Let me just go through all this again, because it seems that some of the chronic Apple critics have nothing better to do than repeat the same old nonsense no matter how many times you correct them.
One method to denigrate Apple is to make a survey that not only puts them in a bad light, but is factually baseless because focuses on things that don’t exist. But surveys appear — or are meant to appear — to have some level of credibility.
So consider the dueling surveys about possible interest in the rumored iPhone 8 and brand loyalty. So there’s a report from Barclays analyst Mark Moskowitz claiming that less than one in five people who own iPhones would be willing to pay the rumored higher price for the alleged tenth anniversary model.
He is quoted as saying:
While the device itself seems more evolutionary than revolutionary, we believe this launch represents the return of staunch competition into the premium segment ($700+ ASP) of the smartphone market following Samsung’s Note 7 debacle last year. For Apple, we are concerned that the company needs to meet momentous investor expectations following the expected launch of three new iPhone devices in September. This could be made more challenging when considering that only 18% of potential iPhone buyers are willing to spend $1,000+ for a new device (Wireless Subscriber Survey; 08/09/17), which is below the 30-35% figure investors seem to be expecting.
To put this in perspective, obviously there is no iPhone 8; no such product has been announced by Apple. Obviously you cannot specify a price for something that doesn’t exist. You can make educated guesses, considering that the most expensive model from the current lineup, the iPhone 7 Plus, is $969 with 256GB storage. With tax, that IS a dreaded $1,000 iPhone, and people are already buying them in pretty decent quantities.
But even if the number is as low as suggested, it’s still represents hundreds of millions of potential customers. Obviously, most iPhone owners do not buy the most expensive models anyway, so how does this represent anything more than what you might realistically expect?
The implication, however, is that Apple might be doing something wrong in charging fair market value for a premium product. That, of course, assumes the rumors of the iPhone 8 and its potential prices are mostly correct.
Now in the world of dueling surveys, there is yet another, from Fluent, which counters fears from Barclays that a fair number of iPhone users might move to Samsung because of Apple’s high prices — or something or other. This survey claims only 5% of iPhone owners are going to abandon ship. Considering the brand’s traditionally high loyalty levels, that appears to make sense.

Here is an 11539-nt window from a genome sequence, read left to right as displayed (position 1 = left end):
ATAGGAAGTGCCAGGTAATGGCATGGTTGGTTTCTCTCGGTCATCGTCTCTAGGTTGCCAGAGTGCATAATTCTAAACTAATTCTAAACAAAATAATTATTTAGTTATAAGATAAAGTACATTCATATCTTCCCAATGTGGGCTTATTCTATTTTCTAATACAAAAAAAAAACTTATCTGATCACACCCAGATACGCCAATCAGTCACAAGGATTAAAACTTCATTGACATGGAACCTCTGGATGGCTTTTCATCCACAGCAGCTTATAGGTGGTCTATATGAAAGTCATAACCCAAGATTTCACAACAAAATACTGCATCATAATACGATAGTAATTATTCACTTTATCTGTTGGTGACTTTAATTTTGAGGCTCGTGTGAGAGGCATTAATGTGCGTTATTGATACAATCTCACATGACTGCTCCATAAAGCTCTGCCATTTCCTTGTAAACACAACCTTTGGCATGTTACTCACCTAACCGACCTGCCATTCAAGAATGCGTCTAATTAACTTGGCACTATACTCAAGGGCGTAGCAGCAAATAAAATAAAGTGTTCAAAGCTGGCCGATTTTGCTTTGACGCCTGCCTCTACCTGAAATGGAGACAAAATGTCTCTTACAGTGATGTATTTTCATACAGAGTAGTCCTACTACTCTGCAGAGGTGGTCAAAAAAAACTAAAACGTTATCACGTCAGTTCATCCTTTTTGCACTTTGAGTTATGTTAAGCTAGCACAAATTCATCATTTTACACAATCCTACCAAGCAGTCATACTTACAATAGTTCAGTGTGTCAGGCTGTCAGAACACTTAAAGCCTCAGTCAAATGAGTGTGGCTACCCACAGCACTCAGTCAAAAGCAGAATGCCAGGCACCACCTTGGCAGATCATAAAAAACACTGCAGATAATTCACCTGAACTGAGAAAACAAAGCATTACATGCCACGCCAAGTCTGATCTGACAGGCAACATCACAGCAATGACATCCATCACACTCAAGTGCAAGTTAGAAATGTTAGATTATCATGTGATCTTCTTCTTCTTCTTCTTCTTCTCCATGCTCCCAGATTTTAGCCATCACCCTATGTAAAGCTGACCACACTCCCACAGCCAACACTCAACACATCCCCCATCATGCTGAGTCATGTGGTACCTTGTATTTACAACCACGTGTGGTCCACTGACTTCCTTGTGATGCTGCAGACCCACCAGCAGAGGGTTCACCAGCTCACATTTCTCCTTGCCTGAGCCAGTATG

In any case, a proper survey should accurately reflect customer loyalties and other factors. It shouldn’t be skewed to prove a particular point of view. But some surveys are designed to deliver a specific result.
Now to put things in perspective, I was checking out the pricing of the forthcoming Samsung Galaxy Note 8. This is the successor to last year’s Galaxy Note 7, which had a penchant for overheating and bursting into flame. After a pair of recalls failed, the product was discontinued, and Samsung has taken the year to supposedly set things right. Or perhaps to give the public time to forget the entire miserable affair.
Regardless, iPhones will debut and sell for Apple’s regular retail price. In the months that follow, wireless carriers will offer special deals to persuade you to sign up for their service. So you might get a rebate on your existing gear, for example, to cover what you owe your present carrier to tempt you to switch. Maybe there will be a two-for-one discount. Here a carrier may be willing to sacrifice profits to gain new customers, which is a normal way of doing business.
But when a new product is discounted before it even ships, you wonder about the manufacturer’s confidence that it’ll be successful. Don’t forget all those heavy discounts on the Samsung Galaxy S8 almost as soon as it went on sale. I’m already seeing discounts if you preorder the Galaxy Note 8. Best Buy is touting discounts of up to $150 on a device that will evidently be priced similar to the 256GB iPhone 7 Plus.
Overall, it seems remarkable how much bandwidth is being consumed in speculating about the bad things that may hurt a forthcoming Apple gadget. You do not, for example, see similar levels of fear mongering about something new from Samsung. So it is assumed Samsung is destined to be successful, even if its gear contains serious flaws. With Apple, the critics write fake news about potential defects and their impact.
Don’t forget the run-up to the iPhone 7, where its lack of a headphone jack was treated as a serious failure. That it closely resembled its predecessor was also a negative, and consider all that talk about an iPhone 8 that was in full force last year. Indeed, it has not let up.
You ought to be surprised that anyone bought the 2016 iPhones considering that a much better model was supposed to arrive this year. But now you could say the same thing about next year’s iPhones, so why buy one at all? After all, it’ll be even further improved in 2019.
Just save your money and live in a bubble. Yeah, that’s the ticket! Or buy a Samsung? But what about next year’s Galaxy, and the one the year after that?
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